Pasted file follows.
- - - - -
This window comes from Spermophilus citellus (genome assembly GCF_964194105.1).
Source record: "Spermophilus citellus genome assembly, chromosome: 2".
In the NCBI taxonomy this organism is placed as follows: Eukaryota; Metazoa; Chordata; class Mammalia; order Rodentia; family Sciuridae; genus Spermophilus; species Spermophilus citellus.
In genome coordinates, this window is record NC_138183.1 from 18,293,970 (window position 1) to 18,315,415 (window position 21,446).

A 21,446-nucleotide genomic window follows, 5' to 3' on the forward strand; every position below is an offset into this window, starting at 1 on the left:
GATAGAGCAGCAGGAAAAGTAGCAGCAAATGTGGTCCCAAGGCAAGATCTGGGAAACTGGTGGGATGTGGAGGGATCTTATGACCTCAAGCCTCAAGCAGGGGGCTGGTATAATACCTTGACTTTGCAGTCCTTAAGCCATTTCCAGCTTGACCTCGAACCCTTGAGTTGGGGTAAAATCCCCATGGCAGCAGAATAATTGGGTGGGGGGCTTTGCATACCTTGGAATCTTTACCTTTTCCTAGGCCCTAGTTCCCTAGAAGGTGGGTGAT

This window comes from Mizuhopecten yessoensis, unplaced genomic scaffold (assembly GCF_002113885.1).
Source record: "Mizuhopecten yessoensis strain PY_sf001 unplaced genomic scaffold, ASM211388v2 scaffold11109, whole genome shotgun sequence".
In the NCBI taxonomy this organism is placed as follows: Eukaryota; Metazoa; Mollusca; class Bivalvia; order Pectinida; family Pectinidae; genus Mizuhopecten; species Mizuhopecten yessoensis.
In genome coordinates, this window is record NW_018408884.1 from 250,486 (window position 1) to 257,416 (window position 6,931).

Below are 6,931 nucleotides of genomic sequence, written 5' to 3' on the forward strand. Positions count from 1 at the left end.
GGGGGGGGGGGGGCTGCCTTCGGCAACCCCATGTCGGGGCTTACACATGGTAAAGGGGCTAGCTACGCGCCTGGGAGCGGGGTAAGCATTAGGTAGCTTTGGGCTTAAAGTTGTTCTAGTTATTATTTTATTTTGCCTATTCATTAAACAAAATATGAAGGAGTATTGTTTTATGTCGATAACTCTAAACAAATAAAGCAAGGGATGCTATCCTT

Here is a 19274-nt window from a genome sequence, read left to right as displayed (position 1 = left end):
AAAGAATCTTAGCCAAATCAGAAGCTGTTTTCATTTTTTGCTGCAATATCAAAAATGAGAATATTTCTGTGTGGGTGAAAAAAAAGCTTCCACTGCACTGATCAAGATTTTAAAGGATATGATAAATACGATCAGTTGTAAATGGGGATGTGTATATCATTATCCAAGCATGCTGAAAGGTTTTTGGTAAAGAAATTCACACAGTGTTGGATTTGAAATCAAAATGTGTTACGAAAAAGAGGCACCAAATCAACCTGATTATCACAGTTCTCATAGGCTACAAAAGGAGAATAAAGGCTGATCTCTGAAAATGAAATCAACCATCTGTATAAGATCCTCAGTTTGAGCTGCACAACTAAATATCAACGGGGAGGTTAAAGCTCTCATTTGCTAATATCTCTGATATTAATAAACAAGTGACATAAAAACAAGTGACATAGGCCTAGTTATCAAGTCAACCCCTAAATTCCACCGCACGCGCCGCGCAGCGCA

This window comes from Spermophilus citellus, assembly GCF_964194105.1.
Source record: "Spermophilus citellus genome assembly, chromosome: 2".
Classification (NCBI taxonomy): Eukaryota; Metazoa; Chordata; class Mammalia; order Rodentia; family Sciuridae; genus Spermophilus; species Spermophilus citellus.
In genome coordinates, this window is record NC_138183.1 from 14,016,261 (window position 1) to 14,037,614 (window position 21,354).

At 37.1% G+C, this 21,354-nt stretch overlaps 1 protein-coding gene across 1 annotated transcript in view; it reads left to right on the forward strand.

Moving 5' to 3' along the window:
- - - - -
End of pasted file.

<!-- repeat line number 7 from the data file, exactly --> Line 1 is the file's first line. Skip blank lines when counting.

This window comes from Mizuhopecten yessoensis, unplaced genomic scaffold (assembly GCF_002113885.1).